As some types of plastics age, they release chemicals called plasticisers in the form of a sticky film on the surface of the object. Some are toxic, and others give off acidic gases which can build up in closed boxes.

One that's particularly relevant to us is cellulose acetate - a thin, transparent plastic. Some of our banknote design work from the early 1900s contains this unfortunately. When it breaks down, it releases acetic acid (which is super stinky - it reeks of vinegar). This can cause a nasty irritation if you breathe it in or touch it.

Old banknote containing cellulose acetate

So that's some of the ways our collections team risk their lives to keep the Bank of England’s collection safe on a daily basis! You might be wondering how on earth we manage to keep ourselves alive considering the museum collection is constantly trying to kill us.

Well, of course we're very careful. We also follow the two golden rules of museum hazards:

  1. Anything collected before 1900 should be considered contaminated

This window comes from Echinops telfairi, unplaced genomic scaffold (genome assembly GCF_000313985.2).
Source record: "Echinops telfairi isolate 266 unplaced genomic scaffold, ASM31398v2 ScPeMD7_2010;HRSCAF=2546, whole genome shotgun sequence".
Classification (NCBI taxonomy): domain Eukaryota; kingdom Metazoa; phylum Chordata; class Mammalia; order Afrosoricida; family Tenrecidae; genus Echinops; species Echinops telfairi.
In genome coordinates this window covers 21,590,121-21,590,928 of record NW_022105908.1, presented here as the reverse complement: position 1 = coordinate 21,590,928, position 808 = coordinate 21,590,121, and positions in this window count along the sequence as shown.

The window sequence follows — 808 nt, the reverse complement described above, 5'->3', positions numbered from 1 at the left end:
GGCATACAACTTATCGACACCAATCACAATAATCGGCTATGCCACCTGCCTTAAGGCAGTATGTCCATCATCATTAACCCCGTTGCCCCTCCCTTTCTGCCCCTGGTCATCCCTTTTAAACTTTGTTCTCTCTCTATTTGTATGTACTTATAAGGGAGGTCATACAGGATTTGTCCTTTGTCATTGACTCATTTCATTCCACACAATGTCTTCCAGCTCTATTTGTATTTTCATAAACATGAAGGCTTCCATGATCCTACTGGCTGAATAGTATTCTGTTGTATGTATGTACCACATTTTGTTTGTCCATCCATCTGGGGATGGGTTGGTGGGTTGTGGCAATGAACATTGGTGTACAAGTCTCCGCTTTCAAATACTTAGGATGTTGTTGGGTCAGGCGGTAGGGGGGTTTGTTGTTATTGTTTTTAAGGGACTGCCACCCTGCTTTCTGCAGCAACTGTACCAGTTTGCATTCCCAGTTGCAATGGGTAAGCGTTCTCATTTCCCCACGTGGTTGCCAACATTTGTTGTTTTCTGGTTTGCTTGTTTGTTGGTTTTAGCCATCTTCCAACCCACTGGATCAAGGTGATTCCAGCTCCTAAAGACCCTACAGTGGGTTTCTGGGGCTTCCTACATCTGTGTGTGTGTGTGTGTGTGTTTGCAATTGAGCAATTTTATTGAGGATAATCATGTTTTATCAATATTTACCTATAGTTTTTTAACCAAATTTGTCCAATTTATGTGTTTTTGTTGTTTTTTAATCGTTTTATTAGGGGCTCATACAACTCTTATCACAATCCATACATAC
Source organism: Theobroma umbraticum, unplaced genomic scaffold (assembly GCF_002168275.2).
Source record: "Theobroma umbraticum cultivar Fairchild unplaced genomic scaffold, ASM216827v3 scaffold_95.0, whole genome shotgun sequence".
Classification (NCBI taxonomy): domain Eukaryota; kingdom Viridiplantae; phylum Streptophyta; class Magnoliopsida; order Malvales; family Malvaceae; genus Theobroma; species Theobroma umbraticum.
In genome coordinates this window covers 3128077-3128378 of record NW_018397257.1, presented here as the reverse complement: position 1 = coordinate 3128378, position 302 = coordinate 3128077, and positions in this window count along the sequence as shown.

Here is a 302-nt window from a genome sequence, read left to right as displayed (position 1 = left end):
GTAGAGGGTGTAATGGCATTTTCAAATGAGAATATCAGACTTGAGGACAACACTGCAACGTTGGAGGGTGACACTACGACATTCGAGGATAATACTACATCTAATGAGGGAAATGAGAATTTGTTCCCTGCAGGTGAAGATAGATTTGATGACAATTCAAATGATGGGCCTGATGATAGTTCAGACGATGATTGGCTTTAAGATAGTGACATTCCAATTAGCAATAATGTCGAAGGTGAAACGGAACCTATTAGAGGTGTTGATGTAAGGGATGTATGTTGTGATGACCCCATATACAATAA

2. Anything collected before the 1960s should be handled with caution

If we need to handle anything risky we carry out some checks. We can also get the object tested or make sure we've had appropriate training before we go anywhere near it.

We'll only handle a hazardous object if it's safe, and after we've put in place a range of protective measures (e.g. wearing PPE or making sure we’re in a well-ventilated area).

Documentation is also really important here, so we make sure we record which objects are dangerous and clearly label them. We also do regular training to make sure we are aware of the latest guidelines.

So there we have it – working with objects can be fascinating and dangerous in equal measure!